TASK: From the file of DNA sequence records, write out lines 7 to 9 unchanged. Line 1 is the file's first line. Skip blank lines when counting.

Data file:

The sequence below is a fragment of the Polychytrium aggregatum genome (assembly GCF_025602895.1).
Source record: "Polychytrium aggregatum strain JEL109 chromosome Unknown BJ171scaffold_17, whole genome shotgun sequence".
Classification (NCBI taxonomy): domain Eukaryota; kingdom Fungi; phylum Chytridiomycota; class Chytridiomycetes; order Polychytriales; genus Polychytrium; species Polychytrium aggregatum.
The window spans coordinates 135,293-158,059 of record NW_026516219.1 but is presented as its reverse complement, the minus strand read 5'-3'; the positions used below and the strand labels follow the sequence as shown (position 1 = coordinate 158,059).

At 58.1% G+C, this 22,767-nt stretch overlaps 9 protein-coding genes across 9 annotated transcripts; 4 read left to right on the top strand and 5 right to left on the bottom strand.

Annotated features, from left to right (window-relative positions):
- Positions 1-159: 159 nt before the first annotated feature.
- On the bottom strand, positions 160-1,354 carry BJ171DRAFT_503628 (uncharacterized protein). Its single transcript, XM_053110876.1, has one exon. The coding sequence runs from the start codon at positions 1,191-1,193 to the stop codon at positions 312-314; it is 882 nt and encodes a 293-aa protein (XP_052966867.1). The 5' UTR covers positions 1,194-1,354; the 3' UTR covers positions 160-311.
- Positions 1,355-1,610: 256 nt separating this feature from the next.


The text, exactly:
- Positions 1-159: 159 nt before the first annotated feature.
- On the bottom strand, positions 160-1,354 carry BJ171DRAFT_503628 (uncharacterized protein). Its single transcript, XM_053110876.1, has one exon. The coding sequence runs from the start codon at positions 1,191-1,193 to the stop codon at positions 312-314; it is 882 nt and encodes a 293-aa protein (XP_052966867.1). The 5' UTR covers positions 1,194-1,354; the 3' UTR covers positions 160-311.
- Positions 1,355-1,610: 256 nt separating this feature from the next.